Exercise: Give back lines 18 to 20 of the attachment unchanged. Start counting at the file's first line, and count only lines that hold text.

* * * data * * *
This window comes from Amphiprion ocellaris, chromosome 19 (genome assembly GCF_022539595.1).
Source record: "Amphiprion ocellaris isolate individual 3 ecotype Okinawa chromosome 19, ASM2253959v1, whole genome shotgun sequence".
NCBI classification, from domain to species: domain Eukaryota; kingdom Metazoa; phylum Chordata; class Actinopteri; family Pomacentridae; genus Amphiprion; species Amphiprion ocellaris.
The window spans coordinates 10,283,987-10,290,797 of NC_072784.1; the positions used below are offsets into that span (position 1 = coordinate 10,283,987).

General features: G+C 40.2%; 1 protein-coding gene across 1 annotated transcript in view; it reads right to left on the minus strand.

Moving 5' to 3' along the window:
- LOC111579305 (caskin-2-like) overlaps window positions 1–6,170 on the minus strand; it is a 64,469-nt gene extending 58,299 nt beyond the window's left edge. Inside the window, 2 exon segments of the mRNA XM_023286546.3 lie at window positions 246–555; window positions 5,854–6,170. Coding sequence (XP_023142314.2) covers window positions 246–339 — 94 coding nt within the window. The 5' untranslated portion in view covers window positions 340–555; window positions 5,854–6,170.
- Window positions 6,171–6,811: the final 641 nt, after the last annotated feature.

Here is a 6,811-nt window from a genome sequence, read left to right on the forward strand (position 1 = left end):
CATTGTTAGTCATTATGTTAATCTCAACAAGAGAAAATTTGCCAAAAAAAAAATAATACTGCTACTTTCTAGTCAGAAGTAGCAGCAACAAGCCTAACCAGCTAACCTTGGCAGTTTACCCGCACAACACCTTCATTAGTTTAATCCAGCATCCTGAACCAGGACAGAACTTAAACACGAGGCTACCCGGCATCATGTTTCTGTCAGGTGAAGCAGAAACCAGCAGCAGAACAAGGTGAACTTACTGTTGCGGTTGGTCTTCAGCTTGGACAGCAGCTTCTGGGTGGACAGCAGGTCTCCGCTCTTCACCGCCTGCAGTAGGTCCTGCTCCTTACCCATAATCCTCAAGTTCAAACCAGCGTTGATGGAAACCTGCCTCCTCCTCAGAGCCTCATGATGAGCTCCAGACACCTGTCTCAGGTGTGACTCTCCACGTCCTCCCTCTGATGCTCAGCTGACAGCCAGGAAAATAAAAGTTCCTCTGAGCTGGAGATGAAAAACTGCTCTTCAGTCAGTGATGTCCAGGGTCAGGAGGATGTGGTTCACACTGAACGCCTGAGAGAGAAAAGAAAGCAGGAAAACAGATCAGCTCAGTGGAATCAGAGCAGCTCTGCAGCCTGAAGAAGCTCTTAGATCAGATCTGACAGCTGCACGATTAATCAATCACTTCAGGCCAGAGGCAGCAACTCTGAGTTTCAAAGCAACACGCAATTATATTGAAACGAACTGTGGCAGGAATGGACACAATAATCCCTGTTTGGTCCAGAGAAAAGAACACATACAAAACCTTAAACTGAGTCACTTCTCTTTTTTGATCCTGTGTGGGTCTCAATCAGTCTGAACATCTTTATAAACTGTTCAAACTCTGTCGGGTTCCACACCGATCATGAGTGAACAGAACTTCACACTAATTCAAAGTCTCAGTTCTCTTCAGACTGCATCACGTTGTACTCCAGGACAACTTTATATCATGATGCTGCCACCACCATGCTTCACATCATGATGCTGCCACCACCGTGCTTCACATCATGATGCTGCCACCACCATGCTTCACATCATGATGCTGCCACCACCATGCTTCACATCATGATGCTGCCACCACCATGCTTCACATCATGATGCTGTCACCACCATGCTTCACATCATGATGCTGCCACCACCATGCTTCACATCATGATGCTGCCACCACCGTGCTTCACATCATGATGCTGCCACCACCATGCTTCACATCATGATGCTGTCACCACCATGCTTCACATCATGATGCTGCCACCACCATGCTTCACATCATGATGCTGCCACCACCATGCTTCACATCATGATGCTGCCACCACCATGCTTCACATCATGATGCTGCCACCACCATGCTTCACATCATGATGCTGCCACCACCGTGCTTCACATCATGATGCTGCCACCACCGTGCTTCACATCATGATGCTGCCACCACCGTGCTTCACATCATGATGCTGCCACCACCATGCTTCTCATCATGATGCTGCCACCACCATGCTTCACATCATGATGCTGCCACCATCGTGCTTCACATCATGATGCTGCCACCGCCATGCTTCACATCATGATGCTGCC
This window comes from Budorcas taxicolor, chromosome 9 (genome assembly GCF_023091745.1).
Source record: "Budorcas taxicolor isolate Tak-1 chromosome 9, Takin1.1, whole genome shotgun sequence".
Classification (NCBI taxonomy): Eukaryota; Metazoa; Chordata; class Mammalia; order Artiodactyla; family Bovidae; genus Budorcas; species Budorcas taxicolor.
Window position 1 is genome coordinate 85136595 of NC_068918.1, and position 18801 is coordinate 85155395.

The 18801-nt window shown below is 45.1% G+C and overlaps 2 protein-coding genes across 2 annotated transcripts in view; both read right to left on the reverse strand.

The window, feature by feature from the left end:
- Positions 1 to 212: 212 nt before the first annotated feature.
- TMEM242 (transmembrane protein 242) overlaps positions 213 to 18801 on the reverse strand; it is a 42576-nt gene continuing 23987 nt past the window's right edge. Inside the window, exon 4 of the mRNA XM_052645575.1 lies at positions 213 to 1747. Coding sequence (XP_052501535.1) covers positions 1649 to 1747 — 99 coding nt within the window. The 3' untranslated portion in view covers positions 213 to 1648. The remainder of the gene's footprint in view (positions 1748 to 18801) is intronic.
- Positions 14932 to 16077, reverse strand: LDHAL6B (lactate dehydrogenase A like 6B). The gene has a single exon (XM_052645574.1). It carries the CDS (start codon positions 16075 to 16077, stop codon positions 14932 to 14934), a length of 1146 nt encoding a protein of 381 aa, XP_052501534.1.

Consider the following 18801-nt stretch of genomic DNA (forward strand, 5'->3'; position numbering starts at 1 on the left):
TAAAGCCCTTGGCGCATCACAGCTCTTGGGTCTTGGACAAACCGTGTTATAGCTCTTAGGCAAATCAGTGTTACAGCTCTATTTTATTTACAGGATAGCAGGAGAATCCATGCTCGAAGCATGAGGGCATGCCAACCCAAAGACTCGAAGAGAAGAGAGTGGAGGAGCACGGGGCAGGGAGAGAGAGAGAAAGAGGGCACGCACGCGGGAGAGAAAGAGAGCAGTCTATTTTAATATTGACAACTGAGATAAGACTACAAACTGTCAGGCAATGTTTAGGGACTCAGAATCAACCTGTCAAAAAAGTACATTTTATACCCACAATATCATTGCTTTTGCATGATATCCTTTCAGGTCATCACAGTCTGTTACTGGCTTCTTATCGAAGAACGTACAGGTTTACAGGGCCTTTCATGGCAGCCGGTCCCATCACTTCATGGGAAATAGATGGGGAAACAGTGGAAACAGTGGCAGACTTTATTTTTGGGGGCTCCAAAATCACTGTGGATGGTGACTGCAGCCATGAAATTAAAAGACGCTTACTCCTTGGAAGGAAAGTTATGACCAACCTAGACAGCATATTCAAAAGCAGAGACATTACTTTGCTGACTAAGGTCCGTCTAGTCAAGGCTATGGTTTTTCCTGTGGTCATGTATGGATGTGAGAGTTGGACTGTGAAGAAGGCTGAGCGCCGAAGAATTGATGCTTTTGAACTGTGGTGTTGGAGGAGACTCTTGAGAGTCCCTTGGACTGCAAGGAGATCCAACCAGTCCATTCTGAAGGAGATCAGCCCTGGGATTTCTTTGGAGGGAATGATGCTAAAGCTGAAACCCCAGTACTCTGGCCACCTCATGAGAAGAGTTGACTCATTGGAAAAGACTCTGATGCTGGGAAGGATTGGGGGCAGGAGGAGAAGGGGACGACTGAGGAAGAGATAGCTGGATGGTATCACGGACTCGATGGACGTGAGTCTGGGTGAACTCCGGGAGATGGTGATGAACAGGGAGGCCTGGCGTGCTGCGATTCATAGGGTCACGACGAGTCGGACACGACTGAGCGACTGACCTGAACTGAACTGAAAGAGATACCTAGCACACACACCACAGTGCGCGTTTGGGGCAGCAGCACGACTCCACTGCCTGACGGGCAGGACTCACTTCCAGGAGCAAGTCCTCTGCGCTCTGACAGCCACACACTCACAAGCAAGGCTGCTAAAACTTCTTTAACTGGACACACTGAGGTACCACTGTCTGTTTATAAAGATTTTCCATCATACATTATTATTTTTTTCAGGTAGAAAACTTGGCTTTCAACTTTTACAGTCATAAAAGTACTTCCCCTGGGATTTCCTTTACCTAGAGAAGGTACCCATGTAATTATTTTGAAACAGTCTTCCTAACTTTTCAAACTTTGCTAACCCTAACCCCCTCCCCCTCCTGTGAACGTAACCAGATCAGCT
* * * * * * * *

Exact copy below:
- TMEM242 (transmembrane protein 242) overlaps positions 213 to 18801 on the reverse strand; it is a 42576-nt gene continuing 23987 nt past the window's right edge. Inside the window, exon 4 of the mRNA XM_052645575.1 lies at positions 213 to 1747. Coding sequence (XP_052501535.1) covers positions 1649 to 1747 — 99 coding nt within the window. The 3' untranslated portion in view covers positions 213 to 1648. The remainder of the gene's footprint in view (positions 1748 to 18801) is intronic.
- Positions 14932 to 16077, reverse strand: LDHAL6B (lactate dehydrogenase A like 6B). The gene has a single exon (XM_052645574.1). It carries the CDS (start codon positions 16075 to 16077, stop codon positions 14932 to 14934), a length of 1146 nt encoding a protein of 381 aa, XP_052501534.1.

Consider the following 18801-nt stretch of genomic DNA (forward strand, 5'->3'; position numbering starts at 1 on the left):